Thursday, September 25, 2008

free, free, free

In spite of many and varied forms of procrastination (some of it occurring through this blog - Nigel Kennedy playing the Doctor Who theme I'm looking at you) I have finished my marking for the term.


Just got to finalise the marks spreadsheet and send it away to the course coordinator and then I am free, free, free. What a great feeling.

What will I do now?

Well tomorrow morning I am going to sit down and write a big list of things I want to get done over the non-teaching term. I imagine most of them will be focussed around a little thing called THE BOOK.


Catriona said...

This will probably make me sound like an unpleasant person, but I am thoroughly jealous. I have fifty assignments sitting on my desk as I type, and that's only the third-last lot: I still have the final assessment for my second years (one class) and the final exam for my first years (three classes).


I wish I'd finished my marking.

But enjoy the non-teaching term!

Wendy said...

aaagh...that sounds like the stuff of nightmares with so much still to go...quite a marathon of marking.

Mine is quite tedious but I am onlly teaching two classes...and it's a group project so not nearly so taxing as marking essays

Catriona said...

My classes are in academic and professional writing (I'm in one of those odd situations where I teach in an entirely different discipline to the one in which I research), so there are three pieces of assessment for one and five for the other.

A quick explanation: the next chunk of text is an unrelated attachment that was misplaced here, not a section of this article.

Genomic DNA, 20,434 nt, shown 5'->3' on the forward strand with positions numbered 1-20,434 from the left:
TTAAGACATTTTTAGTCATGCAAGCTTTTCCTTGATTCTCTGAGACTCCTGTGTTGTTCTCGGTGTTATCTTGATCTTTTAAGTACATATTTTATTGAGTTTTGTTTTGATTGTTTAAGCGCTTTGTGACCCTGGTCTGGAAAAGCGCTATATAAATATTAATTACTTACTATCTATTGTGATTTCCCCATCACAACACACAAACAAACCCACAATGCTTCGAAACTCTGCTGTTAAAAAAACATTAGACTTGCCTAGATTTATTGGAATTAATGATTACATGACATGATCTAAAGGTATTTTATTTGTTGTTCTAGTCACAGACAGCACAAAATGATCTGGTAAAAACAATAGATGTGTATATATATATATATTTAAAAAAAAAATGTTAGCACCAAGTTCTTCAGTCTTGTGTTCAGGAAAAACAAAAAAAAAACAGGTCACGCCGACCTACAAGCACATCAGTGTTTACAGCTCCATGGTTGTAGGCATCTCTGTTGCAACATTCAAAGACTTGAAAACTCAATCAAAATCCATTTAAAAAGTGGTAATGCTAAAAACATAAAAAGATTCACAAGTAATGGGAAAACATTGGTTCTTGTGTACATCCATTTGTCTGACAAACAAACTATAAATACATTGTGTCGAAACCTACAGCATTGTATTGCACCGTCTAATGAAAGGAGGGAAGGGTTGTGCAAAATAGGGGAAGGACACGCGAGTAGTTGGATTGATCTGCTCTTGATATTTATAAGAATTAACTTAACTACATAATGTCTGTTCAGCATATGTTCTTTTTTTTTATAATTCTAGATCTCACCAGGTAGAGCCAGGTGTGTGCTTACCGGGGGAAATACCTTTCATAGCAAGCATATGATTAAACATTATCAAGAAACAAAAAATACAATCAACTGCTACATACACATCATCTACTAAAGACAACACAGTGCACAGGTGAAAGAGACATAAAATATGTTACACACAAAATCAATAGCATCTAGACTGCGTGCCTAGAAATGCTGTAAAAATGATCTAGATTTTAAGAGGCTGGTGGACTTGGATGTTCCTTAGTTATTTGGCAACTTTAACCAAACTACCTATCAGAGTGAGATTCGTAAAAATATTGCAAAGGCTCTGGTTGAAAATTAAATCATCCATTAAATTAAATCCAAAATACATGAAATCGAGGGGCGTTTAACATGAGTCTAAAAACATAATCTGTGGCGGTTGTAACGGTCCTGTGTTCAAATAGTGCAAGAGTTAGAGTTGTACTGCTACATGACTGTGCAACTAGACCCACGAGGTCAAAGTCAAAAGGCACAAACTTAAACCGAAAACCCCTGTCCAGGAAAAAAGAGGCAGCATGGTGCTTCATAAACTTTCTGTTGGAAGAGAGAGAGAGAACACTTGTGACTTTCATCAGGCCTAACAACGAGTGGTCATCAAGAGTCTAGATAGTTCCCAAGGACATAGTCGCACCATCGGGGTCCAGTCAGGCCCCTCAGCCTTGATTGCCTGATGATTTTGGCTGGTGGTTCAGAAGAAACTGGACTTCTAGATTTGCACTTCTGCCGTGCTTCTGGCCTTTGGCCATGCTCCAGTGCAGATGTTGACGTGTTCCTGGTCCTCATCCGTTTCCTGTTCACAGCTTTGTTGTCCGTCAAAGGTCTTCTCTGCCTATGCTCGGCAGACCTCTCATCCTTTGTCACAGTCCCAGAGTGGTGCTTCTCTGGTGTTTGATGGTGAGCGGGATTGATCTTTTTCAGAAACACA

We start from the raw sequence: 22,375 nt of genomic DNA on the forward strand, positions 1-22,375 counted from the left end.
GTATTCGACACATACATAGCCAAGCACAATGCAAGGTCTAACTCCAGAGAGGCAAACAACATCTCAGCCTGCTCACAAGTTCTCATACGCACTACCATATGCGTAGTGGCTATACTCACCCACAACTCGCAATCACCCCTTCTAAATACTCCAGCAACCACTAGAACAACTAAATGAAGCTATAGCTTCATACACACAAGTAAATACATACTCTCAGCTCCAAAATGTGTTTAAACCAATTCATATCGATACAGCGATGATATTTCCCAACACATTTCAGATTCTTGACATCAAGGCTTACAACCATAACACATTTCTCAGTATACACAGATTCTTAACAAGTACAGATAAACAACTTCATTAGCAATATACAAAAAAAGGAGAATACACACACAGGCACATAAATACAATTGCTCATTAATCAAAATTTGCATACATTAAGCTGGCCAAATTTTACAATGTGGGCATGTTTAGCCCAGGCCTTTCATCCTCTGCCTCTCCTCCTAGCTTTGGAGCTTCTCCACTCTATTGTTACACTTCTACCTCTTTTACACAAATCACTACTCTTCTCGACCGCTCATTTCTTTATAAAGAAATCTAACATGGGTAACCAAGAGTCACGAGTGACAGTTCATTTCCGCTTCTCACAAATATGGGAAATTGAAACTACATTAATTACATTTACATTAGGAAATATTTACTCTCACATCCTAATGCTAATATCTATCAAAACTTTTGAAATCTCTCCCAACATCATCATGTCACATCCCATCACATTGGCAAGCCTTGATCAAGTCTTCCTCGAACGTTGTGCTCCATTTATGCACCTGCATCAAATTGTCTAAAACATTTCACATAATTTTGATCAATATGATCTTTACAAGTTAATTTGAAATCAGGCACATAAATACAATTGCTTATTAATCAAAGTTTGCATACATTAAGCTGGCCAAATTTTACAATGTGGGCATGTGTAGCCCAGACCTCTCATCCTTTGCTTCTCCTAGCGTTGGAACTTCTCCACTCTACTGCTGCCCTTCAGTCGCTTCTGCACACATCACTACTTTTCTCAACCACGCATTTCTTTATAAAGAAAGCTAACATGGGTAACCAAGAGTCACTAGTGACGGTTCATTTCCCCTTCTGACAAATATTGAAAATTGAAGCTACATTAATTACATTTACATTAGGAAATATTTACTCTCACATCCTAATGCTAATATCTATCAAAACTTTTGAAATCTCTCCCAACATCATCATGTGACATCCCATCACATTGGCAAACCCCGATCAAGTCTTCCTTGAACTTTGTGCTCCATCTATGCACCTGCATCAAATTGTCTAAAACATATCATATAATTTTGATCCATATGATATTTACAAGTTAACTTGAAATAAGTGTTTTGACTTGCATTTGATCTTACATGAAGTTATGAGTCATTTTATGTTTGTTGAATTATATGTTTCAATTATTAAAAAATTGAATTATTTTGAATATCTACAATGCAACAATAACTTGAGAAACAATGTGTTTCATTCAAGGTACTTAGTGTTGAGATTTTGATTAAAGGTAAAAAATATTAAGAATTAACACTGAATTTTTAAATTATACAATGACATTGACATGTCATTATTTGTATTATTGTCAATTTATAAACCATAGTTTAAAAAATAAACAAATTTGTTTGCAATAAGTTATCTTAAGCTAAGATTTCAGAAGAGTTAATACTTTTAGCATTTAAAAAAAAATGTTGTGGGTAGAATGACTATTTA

It's great for the students, because they get almost constant feedback on their writing process. But, though few of them are long pieces, it does make for a huge accumulation of marking.

Wendy said...

i'm in a similar odd situation, teaching in a preparatory/bridging program - all skills based - oral presentations, group tasks, research skills etc. It's all fairly straightforward though.

Five assessment pieces sounds a lot...I imagine that's pretty constant marking throughout the term.

Catriona said...

I taught academic research methods for about eighteen months at the end of my Masters/before the Ph.D., for third years and grad. students. I actually really enjoyed it; there was a concreteness to the work that was satisfying, and nothing has improved my own research techniques more than teaching those courses.

I do rather miss teaching lit. courses, though.

The marking in this course is pretty constant up until about week eleven, and then a short break until the exam. The only problem is when the exam is early in the exam period or, as in last semester, when the exam comes right at the end: last semester was seventy-odd exams to be turned around in three days. I don't want to do that again.

Wendy said...

yes I have found that too even at the bridging level - there's nothing like teaching a particular skill to also improve our own

I'd love to be teaching some tv/cultural studies again though...sadly not much opportunity for that here

70 exams in three days...that's a lot of exams per day!

Catriona said...

It was a lot of exams a day, but that was a one-off nightmare, because the exam fell on the last day of the exam period.

Actually, I haven't heard when the exam is this semester. Maybe I'm jinxing myself . . .

Wendy said...

All right then I've got my fingers crossed for you!!